Basic encoders are supported by adding this to your rules.mk:


and this to your config.h:

#define ENCODERS_PAD_A { B12 }
#define ENCODERS_PAD_B { B13 }

Each PAD_A/B variable defines an array so multiple encoders can be defined, e.g.:

#define ENCODERS_PAD_A { encoder1a, encoder2a }
#define ENCODERS_PAD_B { encoder1b, encoder2b }

If your encoder's clockwise directions are incorrect, you can swap the A & B pad definitions. They can also be flipped with a define:


Additionally, the resolution, which defines how many pulses the encoder registers between each detent, can be defined with:


It can also be defined per-encoder, by instead defining:

#define ENCODER_RESOLUTIONS { 4, 2 }

Split Keyboards

If you are using different pinouts for the encoders on each half of a split keyboard, you can define the pinout (and optionally, resolutions) for the right half like this:

#define ENCODERS_PAD_A_RIGHT { encoder1a, encoder2a }
#define ENCODERS_PAD_B_RIGHT { encoder1b, encoder2b }


The callback functions can be inserted into your <keyboard>.c:

bool encoder_update_kb(uint8_t index, bool clockwise) {
return encoder_update_user(index, clockwise);

or keymap.c:

bool encoder_update_user(uint8_t index, bool clockwise) {
if (index == 0) { /* First encoder */
if (clockwise) {
} else {
} else if (index == 1) { /* Second encoder */
if (clockwise) {
} else {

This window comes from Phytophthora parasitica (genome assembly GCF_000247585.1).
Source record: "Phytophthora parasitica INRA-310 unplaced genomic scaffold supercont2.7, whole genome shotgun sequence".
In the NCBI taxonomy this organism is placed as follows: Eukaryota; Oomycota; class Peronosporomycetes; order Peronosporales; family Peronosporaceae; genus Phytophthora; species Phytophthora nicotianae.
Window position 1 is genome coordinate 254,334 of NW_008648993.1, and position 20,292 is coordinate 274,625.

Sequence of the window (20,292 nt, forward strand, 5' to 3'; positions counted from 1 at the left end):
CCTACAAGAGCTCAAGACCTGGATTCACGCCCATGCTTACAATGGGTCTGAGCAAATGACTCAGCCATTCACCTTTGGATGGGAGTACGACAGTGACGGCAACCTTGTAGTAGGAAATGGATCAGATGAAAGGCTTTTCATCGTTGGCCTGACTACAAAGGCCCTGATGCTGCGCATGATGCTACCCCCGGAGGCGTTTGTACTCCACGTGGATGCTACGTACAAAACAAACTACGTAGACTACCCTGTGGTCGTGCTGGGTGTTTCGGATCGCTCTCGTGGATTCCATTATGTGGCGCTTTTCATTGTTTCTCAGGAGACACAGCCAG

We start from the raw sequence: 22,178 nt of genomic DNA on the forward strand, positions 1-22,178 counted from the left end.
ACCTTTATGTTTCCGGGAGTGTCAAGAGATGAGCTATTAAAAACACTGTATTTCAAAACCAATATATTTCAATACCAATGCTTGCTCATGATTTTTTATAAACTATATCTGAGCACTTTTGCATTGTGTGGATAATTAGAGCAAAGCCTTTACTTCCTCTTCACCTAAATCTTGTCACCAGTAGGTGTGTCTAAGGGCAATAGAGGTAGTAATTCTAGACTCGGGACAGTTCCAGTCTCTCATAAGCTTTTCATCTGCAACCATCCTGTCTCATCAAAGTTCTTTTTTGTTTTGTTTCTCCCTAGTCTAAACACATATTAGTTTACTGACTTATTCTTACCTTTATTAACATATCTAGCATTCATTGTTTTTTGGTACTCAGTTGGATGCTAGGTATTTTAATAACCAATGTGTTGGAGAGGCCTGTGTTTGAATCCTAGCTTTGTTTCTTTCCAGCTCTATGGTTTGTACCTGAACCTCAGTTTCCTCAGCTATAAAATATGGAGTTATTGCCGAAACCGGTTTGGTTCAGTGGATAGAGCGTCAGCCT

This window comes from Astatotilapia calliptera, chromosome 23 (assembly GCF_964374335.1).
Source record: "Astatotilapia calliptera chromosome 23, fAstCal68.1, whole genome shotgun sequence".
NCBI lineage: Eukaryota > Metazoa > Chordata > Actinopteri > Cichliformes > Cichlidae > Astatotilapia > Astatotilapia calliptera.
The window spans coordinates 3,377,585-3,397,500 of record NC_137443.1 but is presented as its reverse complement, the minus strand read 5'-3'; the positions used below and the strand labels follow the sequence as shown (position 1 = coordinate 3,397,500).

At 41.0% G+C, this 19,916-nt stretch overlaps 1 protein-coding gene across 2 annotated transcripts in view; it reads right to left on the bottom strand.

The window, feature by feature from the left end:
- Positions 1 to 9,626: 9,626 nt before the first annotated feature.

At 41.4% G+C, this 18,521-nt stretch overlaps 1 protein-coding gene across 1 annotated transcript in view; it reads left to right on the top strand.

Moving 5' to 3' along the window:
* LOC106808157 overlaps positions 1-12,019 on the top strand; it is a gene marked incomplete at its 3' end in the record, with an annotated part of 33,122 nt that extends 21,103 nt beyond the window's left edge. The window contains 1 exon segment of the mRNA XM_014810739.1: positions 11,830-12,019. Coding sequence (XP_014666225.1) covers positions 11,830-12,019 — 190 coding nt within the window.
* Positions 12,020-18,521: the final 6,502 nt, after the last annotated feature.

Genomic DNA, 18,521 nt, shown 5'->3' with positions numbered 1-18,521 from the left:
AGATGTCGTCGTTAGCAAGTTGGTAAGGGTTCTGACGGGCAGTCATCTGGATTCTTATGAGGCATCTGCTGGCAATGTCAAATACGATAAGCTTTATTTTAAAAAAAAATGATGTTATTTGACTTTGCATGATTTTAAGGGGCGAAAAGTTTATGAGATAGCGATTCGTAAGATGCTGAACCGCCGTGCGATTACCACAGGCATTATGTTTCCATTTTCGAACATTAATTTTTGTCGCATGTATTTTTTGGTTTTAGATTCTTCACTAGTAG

return true;

!> If you return true, this will allow the keyboard level code to run, as well. Returning false will override the keyboard level code. Depending on how the keyboard level function is set up.


The A an B lines of the encoders should be wired directly to the MCU, and the C/common lines should be wired to ground.

Multiple Encoders

Multiple encoders may share pins so long as each encoder has a distinct pair of pins.

For example you can support two encoders using only 3 pins like this

#define ENCODERS_PAD_A { B1, B1 }
#define ENCODERS_PAD_B { B2, B3 }

You could even support three encoders using only three pins (one per encoder) however in this configuration, rotating two encoders which share pins simultaneously will often generate incorrect output. For example:

#define ENCODERS_PAD_A { B1, B1, B2 }
#define ENCODERS_PAD_B { B2, B3, B3 }

Here rotating Encoder 0 B1 B2 and Encoder 1 B1 B3 could be interpreted as rotating Encoder 2 B2 B3 or B3 B2 depending on the timing. This may still be a useful configuration depending on your use case